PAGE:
Does Neonatal Hypoglycemia Affect Kids’ Academic Results Later On?
— Conflicting research on downstream effects of low blood sugar in newborns
by Lei Lei Wu, Staff Writer, MedPage Today March 22, 2022
Children who experienced low blood sugar as newborns did not have different academic performance results 10 years later compared with those who did not have hypoglycemia, new results from the CHYLD study suggest, conflicting with previous findings on neonatal hypoglycemia and academic achievement.
In this most recent report of the study, in the 480 children evaluated, exposure to neonatal hypoglycemia was not significantly associated with worse academic achievement at ages 9 to 10 (adjusted risk ratio [aRR] 0.95, 95% CI 0.78-1.15), said Christopher McKinlay, PhD, of the University of Auckland in New Zealand, and colleagues.
In fact, children who had neonatal hypoglycemia were less likely to be rated by teachers as reading at below curriculum level compared with those who did not (aRR 0.72, 95% CI 0.53-0.99, P=0.04), the study group reported in JAMA.
An earlier study conducted in the same cohort at 4.5 years of age found that children who had neonatal hypoglycemia had impaired executive and visual motor function compared with those who did not.
« The reason that hypoglycemia was associated with adverse neurodevelopmental outcomes in this cohort at 4.5 years of age but not at 9 to 10 years is unclear, » McKinlay and colleagues wrote.
« Early disturbances in brain development may have diminishing effects over time due to neuroplasticity, that is, reorganization of neural networks, or delayed maturation with mid-childhood catch-up in neurocognitive function.
It is also possible that rich pre-school and school experiences could improve intelligence and academic abilities in exposed children. »
The author of an accompanying editorial noted that the study was not a randomized clinical trial that tested the efficacy of a particular hypoglycemia management strategy.
In addition, since nearly half of the children without exposure to hypoglycemia demonstrated low educational achievement, which was more than twice of what the investigators expected, more research should focus on « defining an optimal management strategy, » said Paul Rozance, MD, of the University of Colorado in Aurora.
The new study results also conflict with those from a 2015 study conducted in Arkansas that associated transient newborn hypoglycemia with lower test scores at 10 years of age, Rozance continued.
That study focused on early and transient hypoglycemia — « not ongoing hypoglycemia as in the current cohort, and raised the possibility that management strategies identify hypoglycemia too late for effective intervention, » he wrote.
In the present study, there were no differences in primary or secondary outcomes between children who had different severities or frequencies of neonatal hypoglycemia as well.
The CHYLD (Children with Hypoglycaemia and Their Later Development) study was a prospective longitudinal cohort study conducted with 614 moderately preterm to term infants (born on or after 32 weeks gestation) from 2006 to 2010 at Waikato Women’s Hospital in Hamilton, New Zealand.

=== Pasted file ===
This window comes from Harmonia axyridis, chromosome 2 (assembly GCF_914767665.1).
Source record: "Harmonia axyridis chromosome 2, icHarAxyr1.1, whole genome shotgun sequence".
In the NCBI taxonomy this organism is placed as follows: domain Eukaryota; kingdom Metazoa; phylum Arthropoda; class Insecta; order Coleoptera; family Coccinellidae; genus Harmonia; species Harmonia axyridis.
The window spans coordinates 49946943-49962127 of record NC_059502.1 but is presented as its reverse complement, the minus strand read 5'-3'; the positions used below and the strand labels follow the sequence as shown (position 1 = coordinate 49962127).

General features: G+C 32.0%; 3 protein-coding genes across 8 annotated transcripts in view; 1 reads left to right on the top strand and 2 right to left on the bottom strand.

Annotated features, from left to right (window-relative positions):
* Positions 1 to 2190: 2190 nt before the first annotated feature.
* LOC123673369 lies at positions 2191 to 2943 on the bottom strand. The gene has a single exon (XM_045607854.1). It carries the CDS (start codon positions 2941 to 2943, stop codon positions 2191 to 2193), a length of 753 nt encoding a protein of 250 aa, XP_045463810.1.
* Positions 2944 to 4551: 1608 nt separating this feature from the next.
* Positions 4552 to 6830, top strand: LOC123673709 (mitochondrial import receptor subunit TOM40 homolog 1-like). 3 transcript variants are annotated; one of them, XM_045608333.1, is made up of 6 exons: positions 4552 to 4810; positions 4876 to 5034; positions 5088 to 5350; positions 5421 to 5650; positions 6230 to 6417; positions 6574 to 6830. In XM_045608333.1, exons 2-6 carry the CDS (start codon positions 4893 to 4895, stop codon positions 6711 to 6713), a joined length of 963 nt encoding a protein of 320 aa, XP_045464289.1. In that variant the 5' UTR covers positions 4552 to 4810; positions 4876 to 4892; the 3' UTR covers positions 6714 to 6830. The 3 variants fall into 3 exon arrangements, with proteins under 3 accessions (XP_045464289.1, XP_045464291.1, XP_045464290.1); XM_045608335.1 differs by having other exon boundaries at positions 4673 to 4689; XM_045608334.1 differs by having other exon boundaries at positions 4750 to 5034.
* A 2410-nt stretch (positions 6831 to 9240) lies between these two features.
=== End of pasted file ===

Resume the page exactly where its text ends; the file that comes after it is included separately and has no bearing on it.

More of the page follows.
Infants were included in the study if they had at least one risk factor for neonatal hypoglycemia, such as having a mother with diabetes, and being born preterm, small, or large. Infants were excluded if they had congenital malformations, terminal conditions, congenital hyperinsulinism, or inherited metabolic disorders.
Infants were screened for hypoglycemia, defined as having a blood glucose concentration less than 47 mg/dL, regularly until there were no more clinical concerns.
Hypoglycemia was treated with a combination of additional feeding, buccal dextrose gel, or intravenous dextrose.
The new study evaluated the academic achievement, executive function, visual-motor function, psychosocial adaptation, and general health of 480 children from the original CHYLD cohort, representing 82% of those eligible, at ages 9 to 10 years.
Academic performance was measured in either English or Māori with a standardized online achievement test.
Children who were assessed at ages 9 to 10 were more likely to be Māori and to be admitted to neonatal intensive care (P<0.05), McKinlay and co-authors noted. In the study cohort, 63% of children (n=304) had neonatal hypoglycemia, of whom 37% had at least one severe event and just over half had recurring episodes.
The study authors acknowledged that they did not measure all aspects of cognition, and the results from their previous study with the cohort at 4.5 years of age were not adjusted for IQ at that age.
In addition, 8% of the original study group were not assessed in this follow-up study, « which could introduce bias if there were systematic differences in exposures or outcomes between those who were and were not assessed, » the investigators noted.
The study was funded by grants from the Health Research Council of New Zealand and the Maurice and Phyllis Paykel Trust.
McKinlay reported no disclosures; a co-author reported intellectual property licensure to the University of Auckland from Objective Acuity Limited and a patent pending with Auckland UniServices Limited.
Rozance reported receiving a Nova StatStrip for use in his laboratory from Nova Biomedical.